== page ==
Windows 8 Changes The Security Landscape
By Paul Lipman, CEO, Total Defense
As the industry prepares for the release of Windows 8 toward the end of this year, just about every security company is wondering how they will be affected and how the general security landscape may change.
Windows 8 is expected to offer some compelling new security enhancements that have the ability to significantly reduce exposure to digital attacks, and while I believe this is a step in the right direction, fundamental issues still remain with the underlying architecture, leaving the potential for vulnerabilities to be exposed and exploited.
One major shift with Windows 8 is Microsoft's move toward the "App Paradigm" and the ability to provide sandboxing features that isolate one program from the others, as well as requiring permissions to be explicitly defined up front.
This shift gives Microsoft the ability to further restrict what software is allowed to run by limiting what is distributed via the new Windows 8 Marketplace and requiring apps to pass Microsoft's certification criteria prior to being made available for download.
This is a significant move toward appliance architecture, and one that has the potential to bring great reliability and greater security to the market.
The gateway to devices will be the applications they run and in turn, the vulnerabilities that exist within those applications that can potentially be exploited. Anti-malware vendors will need to retool their focus with an emphasis on evaluating the security exposure of certified apps through intense vulnerability analysis.
Additionally, I see a need to offer granular, independent guidance as to the value and integrity of certified apps.
This is a move back to the "Spyware Paradigm" where a major concern will be about what data is collected, how that data is being used, or if there is adult content and/or suggestive language within the app that a parent wouldn't want their child to see. Truly focusing on the applications that are allowed to run within the Windows 8 platform will be a paradigm shift for some vendors.
Another change in the Windows 8 platform is the inclusion of Windows Defender. The industry has had a mixed reaction to this, which purports Windows Defender will become a full-fledged anti-malware solution, including worms, viruses, bots and rootkits.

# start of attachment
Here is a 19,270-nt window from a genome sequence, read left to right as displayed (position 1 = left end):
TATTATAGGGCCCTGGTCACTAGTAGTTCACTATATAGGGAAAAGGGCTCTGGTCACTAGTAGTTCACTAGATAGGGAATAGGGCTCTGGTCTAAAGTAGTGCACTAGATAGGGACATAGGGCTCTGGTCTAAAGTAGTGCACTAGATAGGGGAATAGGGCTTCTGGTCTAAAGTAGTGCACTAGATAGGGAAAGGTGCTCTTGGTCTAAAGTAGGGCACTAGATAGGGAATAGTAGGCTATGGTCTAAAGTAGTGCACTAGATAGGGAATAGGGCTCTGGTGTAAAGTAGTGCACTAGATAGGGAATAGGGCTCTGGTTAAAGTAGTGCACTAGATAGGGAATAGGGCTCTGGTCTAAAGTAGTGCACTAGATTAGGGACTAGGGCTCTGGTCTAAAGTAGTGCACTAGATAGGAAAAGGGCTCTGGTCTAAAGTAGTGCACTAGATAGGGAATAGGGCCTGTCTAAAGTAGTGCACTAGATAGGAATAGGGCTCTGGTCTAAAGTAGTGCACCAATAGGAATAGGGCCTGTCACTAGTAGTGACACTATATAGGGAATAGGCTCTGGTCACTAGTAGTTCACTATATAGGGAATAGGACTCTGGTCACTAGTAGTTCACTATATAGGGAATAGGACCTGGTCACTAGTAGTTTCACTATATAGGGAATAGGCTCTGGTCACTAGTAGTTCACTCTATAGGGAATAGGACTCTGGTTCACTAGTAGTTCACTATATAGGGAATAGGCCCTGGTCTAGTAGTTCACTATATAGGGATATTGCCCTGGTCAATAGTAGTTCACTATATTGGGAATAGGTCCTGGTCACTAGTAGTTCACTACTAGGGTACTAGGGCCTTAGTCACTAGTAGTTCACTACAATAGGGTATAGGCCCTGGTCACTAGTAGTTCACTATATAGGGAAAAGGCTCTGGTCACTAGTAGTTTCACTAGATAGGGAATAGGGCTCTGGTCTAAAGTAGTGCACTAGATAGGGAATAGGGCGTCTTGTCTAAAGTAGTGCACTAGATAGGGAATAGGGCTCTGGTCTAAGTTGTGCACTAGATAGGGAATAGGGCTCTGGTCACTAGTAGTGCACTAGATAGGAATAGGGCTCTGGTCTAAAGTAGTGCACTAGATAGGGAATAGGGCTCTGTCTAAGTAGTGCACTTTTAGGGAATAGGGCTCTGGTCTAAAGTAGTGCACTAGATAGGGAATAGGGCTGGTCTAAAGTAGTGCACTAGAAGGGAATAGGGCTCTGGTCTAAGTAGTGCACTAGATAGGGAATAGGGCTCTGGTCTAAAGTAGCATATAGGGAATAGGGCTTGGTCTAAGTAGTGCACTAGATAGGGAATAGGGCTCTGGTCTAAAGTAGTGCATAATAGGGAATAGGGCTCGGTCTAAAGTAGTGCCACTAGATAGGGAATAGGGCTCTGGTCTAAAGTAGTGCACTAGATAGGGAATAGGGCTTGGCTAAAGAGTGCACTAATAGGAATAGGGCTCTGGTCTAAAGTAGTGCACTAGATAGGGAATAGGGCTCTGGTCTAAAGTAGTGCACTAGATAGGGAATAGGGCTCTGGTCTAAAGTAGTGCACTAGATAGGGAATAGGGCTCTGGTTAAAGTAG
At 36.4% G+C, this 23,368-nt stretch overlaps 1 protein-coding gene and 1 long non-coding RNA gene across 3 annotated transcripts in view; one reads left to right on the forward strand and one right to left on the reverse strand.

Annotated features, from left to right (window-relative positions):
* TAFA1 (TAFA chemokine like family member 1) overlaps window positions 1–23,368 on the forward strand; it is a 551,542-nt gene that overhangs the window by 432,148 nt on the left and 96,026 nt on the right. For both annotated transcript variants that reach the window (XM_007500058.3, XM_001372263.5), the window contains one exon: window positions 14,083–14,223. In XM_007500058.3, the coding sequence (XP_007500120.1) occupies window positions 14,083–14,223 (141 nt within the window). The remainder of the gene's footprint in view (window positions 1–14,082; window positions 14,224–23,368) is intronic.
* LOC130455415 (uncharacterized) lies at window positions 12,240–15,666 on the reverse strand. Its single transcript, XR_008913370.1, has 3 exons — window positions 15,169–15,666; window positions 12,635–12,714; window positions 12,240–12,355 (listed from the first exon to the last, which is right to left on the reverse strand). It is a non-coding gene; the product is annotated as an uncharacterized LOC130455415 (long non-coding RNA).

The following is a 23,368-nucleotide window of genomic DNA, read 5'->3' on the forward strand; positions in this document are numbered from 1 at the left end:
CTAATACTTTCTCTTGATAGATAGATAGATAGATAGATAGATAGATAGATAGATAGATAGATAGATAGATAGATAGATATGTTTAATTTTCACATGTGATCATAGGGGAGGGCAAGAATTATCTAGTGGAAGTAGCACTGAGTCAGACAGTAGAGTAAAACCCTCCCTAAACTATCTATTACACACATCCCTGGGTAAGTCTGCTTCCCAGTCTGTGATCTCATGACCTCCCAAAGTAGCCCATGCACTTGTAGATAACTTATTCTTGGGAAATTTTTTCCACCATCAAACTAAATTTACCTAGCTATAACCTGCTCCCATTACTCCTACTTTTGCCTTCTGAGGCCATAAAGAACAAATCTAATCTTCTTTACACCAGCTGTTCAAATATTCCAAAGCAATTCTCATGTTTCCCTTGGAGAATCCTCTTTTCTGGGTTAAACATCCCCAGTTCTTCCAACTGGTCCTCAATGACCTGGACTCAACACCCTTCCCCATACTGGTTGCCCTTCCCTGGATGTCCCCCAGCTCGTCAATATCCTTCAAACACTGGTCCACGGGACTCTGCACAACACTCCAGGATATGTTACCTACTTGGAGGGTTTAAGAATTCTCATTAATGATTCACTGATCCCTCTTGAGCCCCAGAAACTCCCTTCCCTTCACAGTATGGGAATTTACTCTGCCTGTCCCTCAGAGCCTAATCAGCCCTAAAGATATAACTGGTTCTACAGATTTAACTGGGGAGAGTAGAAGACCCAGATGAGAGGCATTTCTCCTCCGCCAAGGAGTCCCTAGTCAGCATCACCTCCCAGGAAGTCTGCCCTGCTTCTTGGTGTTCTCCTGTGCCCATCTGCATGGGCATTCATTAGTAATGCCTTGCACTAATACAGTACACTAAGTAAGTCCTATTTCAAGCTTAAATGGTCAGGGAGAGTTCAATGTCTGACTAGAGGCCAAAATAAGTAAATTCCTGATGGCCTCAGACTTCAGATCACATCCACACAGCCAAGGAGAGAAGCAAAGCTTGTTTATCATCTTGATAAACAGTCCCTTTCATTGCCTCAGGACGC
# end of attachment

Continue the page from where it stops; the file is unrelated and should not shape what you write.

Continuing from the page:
However, I recall the death knell being sounded for the anti-spyware industry when Microsoft bundled anti-spyware technology into Windows Vista. But rather than kill the market, the anti-spyware category actually expanded after Vista's release as a result of pent-up demand for PCs.
The reality is that a monolithic approach to security represents a security vulnerability in and of itself. If everyone in the world runs the same security software this only serves to create a bright, shining target for malware writers and cybercriminals to attack.
Cybercrime is one of the fastest growing industries in the world and changes at a frightening pace. Gartner predicts the financial impact of cybercrime will grow 10 percent each year through 2016, a direct correlation to the continuing discovery of new vulnerabilities.
Malware comes in all shapes and sizes and financially motivated attackers will always look for new and innovative attack paths to exploit the constantly changing technology landscape.
Ultimately, all efforts to improve the underlying security of the OS landscape are steps in the right direction, but both businesses and individuals shouldn't rely solely on the promises of Windows 8 when it comes to security.
Windows 8 will no doubt change the complexion of the industry, but there will always be a vibrant market for independent, specialized security vendors that can address the ever-changing and expanding need to stay secure.